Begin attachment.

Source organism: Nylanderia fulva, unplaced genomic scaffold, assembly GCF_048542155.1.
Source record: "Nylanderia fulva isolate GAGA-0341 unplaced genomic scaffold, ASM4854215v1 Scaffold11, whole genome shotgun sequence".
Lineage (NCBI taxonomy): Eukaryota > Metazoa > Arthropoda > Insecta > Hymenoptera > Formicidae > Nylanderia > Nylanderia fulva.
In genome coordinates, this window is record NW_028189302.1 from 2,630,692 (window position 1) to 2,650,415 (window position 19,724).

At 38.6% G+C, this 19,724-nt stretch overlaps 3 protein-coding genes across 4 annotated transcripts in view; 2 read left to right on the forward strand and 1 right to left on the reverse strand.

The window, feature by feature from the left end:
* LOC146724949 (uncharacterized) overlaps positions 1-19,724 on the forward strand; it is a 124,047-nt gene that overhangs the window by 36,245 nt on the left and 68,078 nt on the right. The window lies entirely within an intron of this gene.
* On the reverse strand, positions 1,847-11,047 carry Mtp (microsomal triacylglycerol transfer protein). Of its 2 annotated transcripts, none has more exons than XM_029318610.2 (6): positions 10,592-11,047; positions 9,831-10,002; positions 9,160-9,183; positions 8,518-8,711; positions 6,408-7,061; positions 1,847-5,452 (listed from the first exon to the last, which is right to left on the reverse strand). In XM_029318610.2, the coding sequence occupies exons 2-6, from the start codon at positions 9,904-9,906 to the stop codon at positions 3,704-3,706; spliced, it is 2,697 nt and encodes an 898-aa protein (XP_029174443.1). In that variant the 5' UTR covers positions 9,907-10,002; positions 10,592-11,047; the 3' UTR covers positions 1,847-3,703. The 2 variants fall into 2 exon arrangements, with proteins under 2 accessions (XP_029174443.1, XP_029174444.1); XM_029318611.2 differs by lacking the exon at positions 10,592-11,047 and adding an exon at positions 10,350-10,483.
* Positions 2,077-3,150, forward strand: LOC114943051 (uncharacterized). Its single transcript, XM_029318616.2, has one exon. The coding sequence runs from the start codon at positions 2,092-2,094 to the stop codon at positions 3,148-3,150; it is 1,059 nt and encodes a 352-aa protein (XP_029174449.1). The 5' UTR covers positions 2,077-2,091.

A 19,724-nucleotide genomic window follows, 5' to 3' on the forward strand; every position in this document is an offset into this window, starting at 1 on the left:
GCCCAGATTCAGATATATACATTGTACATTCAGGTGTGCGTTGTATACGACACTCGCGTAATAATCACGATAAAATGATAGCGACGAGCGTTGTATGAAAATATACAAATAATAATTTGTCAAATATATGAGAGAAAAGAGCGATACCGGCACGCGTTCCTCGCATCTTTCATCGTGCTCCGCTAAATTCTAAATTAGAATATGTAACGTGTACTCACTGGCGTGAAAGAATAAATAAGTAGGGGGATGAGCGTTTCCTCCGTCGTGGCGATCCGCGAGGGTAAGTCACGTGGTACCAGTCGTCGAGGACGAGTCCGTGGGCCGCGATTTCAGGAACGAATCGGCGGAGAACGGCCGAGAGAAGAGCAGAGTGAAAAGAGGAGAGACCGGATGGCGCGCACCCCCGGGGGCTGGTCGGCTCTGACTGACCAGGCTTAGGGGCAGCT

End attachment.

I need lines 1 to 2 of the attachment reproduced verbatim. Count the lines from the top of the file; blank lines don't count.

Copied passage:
Source organism: Nylanderia fulva, unplaced genomic scaffold, assembly GCF_048542155.1.
Source record: "Nylanderia fulva isolate GAGA-0341 unplaced genomic scaffold, ASM4854215v1 Scaffold11, whole genome shotgun sequence".